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AIDS Care. 2019 Sep;31(9):1131-1139. doi: 10.1080/09540121.2019.1576840. Epub 2019 Feb 19.

Ancillary service needs among persons new to HIV care and the relationship between needs and late presentation to care.

Author information

1
a Johns Hopkins University School of Medicine , Baltimore , MD , USA.
2
b Department of Epidemiology and Biostatistics , Milken Institute School of Public Health, George Washington University , Washington , DC , USA.
3
c Johns Hopkins Bloomberg School of Public Health , Baltimore , MD , USA.
4
d Adult Ryan White Services , Johns Hopkins University , Baltimore , MD , USA.
5
e Harborview Medical Center , University of Washington , Seattle , WA , USA.
6
f Department of Health Behavior and Health Education , School of Public Health, University of Michigan , Ann Arbor , MI , USA.
7
g School of Medicine , Chapel Hill , NC , USA.
8
h Institute for Global Health and Infectious Diseases , University of North Carolina at Chapel Hill , Chapel Hill , NC , USA.
9
i Division of Infectious Diseases , University of Alabama at Birmingham (UAB) , Birmingham , AL , USA.

Abstract

Ancillary service needs likely influence time to diagnosis and presentation for HIV care. The effect of both met and unmet needs on late presentation to HIV care is not well understood. We used baseline data from 348 people with HIV (PWH) with no prior HIV care who enrolled in iENGAGE (a randomized controlled trial (RCT) of an intervention to support retention in care) at one of four HIV clinics in the US. A standardized baseline questionnaire collected information on ancillary service needs, and whether each need was presently unmet. We examined covariates known to be associated with disease stage at presentation to care and their association with needs. We subsequently assessed the relationship of needs with CD4 accounting for those other covariates by estimating prevalence ratios (PR) using inverse probability weights. Most patients enrolling in the RCT were male (79%) and the majority were Black (62%); median age was 34 years. Prevalence of any reported individual need was 69%. One-third of the sample had a baseline CD4 cell count <200, 42% between 200 and 499 and 27% ≥500. There was no statistically significant association between need or unmet need and baseline CD4. In general, psychiatric health and SU issues (depression, anxiety, and drug use) were consistently associated with higher prevalence of need (met and unmet). Additionally, the Black race was associated with higher basic resource needs (housing: PR 1.67, 95%CI 1.08-2.59; transportation: PR 1.65, 95% CI 1.12-2.45). Ancillary service needs (met and unmet) were common among patients new to HIV care and impacted vulnerable subgroups. However, we found no evidence that reporting a specific individual need, whether met or unmet, was associated with a timely presentation to HIV care. The impact of needs on subsequent steps of the HIV care continuum will be examined with longitudinal data.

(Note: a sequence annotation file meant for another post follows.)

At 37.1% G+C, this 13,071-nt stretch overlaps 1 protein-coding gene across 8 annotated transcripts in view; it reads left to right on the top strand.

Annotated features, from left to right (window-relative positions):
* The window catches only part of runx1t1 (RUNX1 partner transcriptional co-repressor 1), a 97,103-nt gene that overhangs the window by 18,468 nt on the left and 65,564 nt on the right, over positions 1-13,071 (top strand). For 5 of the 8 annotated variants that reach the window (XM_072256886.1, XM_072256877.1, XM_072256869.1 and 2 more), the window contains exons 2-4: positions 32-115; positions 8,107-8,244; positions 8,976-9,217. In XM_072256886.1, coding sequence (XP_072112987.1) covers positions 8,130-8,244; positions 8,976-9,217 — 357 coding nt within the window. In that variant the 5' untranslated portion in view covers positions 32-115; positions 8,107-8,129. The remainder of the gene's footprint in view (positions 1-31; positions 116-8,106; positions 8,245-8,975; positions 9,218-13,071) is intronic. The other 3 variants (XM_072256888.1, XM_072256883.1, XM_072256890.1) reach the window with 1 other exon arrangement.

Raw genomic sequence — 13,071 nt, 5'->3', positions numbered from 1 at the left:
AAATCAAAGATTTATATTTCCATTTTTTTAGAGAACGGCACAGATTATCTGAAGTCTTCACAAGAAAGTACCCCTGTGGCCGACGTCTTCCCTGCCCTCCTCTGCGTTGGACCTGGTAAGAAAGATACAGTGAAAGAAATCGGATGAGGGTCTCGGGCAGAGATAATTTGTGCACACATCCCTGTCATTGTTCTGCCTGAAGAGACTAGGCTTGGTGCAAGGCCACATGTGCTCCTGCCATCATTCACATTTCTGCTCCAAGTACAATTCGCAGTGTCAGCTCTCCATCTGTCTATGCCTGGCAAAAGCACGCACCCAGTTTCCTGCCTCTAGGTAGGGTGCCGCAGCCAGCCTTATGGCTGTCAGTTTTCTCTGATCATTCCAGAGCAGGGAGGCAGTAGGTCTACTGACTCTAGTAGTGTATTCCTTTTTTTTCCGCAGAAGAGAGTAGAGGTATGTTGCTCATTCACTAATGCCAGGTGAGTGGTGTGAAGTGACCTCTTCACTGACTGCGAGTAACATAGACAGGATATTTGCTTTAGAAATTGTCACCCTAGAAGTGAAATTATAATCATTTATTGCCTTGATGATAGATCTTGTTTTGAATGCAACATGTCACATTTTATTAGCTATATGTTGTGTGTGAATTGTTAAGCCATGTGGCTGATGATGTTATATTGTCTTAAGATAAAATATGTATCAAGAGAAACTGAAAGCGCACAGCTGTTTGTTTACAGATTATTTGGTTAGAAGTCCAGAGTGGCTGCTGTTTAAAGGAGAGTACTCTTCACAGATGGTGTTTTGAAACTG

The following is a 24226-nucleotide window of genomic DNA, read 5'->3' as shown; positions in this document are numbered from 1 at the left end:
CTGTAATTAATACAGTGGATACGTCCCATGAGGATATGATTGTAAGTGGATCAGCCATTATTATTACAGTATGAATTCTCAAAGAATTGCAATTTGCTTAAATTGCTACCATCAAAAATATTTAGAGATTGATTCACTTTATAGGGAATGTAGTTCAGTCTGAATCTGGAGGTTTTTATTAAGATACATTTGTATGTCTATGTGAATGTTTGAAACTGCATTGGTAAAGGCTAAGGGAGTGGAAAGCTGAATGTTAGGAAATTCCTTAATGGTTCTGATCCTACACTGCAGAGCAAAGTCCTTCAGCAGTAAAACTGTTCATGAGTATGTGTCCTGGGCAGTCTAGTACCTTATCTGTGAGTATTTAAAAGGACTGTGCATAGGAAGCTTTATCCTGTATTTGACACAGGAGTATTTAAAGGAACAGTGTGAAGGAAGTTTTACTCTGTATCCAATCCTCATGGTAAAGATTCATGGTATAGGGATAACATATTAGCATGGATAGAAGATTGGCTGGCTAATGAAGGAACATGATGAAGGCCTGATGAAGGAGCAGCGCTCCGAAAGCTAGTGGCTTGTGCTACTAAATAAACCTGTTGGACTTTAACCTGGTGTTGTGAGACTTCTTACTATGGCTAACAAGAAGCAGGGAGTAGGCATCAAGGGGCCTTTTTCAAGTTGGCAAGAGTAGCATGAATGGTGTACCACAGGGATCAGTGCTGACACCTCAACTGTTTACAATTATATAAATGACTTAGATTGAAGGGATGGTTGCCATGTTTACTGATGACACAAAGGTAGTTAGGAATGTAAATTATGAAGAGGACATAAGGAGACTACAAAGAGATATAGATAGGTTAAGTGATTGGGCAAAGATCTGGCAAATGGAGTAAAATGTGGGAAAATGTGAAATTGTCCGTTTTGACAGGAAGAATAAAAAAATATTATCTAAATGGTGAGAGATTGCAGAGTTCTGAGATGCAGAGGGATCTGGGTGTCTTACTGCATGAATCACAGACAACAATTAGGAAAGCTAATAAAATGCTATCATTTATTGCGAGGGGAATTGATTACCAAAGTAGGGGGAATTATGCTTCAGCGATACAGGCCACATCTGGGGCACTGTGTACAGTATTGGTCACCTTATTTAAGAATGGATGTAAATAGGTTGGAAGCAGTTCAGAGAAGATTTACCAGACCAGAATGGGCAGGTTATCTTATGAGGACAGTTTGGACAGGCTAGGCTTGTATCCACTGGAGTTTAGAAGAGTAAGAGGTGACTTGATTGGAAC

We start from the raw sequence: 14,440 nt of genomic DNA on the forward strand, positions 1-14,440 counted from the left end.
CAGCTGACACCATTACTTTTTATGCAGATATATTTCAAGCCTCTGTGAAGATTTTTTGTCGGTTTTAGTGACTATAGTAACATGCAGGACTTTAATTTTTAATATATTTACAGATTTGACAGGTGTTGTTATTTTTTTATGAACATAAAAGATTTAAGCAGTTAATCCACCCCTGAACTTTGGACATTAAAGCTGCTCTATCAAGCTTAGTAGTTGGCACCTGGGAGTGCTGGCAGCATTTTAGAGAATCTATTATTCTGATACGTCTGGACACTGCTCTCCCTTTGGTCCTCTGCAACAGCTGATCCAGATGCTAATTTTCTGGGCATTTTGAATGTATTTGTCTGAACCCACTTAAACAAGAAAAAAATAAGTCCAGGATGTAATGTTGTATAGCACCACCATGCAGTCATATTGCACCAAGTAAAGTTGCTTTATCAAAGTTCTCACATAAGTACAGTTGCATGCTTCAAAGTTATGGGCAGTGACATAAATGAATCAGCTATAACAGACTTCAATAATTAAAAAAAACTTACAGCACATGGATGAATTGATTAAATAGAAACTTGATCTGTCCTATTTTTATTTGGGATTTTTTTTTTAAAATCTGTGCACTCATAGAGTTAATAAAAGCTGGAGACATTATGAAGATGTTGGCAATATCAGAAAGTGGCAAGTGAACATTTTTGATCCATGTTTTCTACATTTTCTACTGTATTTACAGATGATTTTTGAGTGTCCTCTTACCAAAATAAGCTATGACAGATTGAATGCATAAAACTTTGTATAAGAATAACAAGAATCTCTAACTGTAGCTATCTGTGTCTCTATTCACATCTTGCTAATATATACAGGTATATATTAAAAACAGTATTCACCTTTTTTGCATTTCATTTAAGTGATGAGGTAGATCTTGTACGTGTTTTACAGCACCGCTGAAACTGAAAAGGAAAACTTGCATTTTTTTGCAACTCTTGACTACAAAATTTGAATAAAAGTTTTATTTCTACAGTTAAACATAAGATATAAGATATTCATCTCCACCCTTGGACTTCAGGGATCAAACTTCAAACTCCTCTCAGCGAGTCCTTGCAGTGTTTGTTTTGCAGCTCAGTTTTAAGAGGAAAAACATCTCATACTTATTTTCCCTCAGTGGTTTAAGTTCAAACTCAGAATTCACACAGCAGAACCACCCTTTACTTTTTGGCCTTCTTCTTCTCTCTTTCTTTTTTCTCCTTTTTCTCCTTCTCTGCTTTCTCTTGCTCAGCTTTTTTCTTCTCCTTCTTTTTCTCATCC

KEYWORDS:

Retention; needs; treatment naive

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